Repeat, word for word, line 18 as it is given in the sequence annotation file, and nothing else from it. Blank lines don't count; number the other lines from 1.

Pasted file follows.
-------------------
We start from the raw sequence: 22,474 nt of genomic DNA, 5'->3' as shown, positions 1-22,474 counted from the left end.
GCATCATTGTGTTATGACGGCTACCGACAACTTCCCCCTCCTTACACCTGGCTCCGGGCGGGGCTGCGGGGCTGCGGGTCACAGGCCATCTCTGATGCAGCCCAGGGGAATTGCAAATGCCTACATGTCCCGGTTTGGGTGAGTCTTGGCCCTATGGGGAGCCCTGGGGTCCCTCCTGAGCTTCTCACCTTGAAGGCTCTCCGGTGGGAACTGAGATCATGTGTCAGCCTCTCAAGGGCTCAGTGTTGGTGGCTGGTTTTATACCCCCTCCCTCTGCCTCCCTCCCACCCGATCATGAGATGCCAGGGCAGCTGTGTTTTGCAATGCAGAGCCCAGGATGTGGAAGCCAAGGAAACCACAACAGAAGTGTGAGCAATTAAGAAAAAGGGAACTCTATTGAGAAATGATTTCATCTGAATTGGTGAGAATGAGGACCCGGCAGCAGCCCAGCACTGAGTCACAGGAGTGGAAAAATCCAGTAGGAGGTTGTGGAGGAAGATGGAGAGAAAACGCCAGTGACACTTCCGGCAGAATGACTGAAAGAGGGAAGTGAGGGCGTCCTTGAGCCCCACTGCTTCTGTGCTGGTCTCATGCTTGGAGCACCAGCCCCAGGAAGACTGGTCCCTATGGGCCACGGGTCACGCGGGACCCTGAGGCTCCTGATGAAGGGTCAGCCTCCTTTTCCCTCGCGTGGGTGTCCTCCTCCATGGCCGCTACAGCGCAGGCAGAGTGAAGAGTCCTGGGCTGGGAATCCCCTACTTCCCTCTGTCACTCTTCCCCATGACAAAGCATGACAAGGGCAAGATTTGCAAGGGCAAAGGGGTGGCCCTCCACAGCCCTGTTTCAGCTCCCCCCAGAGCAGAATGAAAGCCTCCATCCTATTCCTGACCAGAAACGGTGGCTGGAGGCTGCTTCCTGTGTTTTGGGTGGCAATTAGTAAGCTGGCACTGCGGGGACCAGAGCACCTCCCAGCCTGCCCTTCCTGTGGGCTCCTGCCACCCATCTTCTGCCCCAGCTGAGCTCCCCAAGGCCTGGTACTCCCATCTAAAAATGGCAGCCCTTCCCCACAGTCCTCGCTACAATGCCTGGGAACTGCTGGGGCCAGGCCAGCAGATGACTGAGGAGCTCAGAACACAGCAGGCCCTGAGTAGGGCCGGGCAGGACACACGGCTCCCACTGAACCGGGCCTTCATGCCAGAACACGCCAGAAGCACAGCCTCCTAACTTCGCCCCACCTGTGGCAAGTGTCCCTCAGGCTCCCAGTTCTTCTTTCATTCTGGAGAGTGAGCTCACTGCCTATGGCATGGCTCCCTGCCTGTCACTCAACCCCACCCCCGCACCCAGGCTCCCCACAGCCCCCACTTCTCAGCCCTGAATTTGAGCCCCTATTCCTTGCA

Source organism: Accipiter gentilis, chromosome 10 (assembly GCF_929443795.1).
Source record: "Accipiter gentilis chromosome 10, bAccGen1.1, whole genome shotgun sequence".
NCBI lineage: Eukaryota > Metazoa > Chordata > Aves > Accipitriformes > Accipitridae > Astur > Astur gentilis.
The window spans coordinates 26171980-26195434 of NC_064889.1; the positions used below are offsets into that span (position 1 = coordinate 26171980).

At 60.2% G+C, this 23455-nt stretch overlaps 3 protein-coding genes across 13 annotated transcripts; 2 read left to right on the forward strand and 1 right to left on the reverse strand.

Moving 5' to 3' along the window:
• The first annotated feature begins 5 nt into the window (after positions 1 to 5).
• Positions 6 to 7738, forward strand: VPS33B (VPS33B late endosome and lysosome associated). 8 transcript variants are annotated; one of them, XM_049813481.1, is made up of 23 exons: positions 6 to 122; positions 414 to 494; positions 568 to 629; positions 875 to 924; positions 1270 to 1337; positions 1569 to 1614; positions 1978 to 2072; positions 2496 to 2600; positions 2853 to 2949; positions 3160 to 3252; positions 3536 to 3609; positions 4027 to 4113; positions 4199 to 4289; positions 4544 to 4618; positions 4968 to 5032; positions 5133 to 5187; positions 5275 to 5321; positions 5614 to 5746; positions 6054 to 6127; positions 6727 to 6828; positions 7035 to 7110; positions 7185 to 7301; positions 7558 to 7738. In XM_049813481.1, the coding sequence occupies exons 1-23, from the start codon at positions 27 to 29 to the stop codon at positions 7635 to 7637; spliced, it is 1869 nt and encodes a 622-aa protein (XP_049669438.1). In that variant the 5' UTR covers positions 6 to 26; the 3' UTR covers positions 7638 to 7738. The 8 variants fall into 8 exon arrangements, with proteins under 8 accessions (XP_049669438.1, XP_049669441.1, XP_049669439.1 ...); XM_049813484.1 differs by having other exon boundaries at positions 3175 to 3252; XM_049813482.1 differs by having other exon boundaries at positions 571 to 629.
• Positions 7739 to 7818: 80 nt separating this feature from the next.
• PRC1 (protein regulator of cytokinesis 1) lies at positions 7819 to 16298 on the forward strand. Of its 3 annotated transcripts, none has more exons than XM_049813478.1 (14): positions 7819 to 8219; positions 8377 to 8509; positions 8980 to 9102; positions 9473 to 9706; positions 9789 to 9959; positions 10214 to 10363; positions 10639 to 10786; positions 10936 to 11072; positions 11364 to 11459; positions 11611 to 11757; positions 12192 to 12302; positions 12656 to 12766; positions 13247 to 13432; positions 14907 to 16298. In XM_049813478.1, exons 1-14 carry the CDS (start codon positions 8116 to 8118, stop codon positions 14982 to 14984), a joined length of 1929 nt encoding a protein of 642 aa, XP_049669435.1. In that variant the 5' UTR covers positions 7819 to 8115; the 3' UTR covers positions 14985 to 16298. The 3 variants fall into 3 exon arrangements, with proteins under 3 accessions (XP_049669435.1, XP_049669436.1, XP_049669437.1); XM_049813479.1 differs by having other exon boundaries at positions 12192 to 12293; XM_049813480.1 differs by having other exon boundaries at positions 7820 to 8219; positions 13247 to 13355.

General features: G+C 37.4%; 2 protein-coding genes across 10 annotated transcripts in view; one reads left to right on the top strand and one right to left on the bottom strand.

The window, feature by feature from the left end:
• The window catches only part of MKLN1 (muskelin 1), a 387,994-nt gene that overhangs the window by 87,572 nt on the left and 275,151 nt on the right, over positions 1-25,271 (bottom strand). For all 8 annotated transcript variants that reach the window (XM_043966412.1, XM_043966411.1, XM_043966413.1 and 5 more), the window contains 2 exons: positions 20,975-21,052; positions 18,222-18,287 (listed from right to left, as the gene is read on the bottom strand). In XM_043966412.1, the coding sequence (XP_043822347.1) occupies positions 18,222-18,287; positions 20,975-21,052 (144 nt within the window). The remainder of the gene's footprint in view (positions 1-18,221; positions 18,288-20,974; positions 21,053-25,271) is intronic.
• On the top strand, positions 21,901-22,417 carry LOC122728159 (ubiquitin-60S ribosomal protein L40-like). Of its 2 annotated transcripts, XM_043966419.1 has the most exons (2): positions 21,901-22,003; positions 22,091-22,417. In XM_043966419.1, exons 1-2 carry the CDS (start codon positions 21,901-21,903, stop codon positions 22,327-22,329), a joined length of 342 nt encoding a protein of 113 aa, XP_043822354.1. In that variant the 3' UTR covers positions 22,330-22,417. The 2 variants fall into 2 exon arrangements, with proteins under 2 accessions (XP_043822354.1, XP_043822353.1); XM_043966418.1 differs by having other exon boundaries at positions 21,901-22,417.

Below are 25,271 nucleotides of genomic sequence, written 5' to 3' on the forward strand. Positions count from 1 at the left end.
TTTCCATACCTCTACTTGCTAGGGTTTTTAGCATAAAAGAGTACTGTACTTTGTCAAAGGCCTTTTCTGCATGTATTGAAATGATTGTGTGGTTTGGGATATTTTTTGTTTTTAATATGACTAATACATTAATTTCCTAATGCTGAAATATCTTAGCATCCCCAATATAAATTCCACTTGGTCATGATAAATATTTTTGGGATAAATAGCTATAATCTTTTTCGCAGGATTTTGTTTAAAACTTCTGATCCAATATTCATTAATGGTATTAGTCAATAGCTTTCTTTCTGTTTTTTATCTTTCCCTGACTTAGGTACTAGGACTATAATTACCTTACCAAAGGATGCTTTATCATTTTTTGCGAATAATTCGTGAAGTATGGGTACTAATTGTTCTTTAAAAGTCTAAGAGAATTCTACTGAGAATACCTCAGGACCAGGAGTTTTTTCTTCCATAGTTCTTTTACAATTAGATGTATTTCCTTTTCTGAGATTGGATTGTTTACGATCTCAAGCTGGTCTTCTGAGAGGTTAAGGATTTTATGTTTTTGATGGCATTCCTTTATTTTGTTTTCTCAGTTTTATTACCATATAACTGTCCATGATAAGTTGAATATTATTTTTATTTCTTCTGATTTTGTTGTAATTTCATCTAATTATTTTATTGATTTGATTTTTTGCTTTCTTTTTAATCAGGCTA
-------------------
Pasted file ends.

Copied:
TTTCCATACCTCTACTTGCTAGGGTTTTTAGCATAAAAGAGTACTGTACTTTGTCAAAGGCCTTTTCTGCATGTATTGAAATGATTGTGTGGTTTGGGATATTTTTTGTTTTTAATATGACTAATACATTAATTTCCTAATGCTGAAATATCTTAGCATCCCCAATATAAATTCCACTTGGTCATGATAAATATTTTTGGGATAAATAGCTATAATCTTTTTCGCAGGATTTTGTTTAAAACTTCTGATCCAATATTCATTAATGGTATTAGTCAATAGCTTTCTTTCTGTTTTTTATCTTTCCCTGACTTAGGTACTAGGACTATAATTACCTTACCAAAGGATGCTTTATCATTTTTTGCGAATAATTCGTGAAGTATGGGTACTAATTGTTCTTTAAAAGTCTAAGAGAATTCTACTGAGAATACCTCAGGACCAGGAGTTTTTTCTTCCATAGTTCTTTTACAATTAGATGTATTTCCTTTTCTGAGATTGGATTGTTTACGATCTCAAGCTGGTCTTCTGAGAGGTTAAGGATTTTATGTTTTTGATGGCATTCCTTTATTTTGTTTTCTCAGTTTTATTACCATATAACTGTCCATGATAAGTTGAATATTATTTTTATTTCTTCTGATTTTGTTGTAATTTCATCTAATTATTTTATTGATTTGATTTTTTGCTTTCTTTTTAATCAGGCTA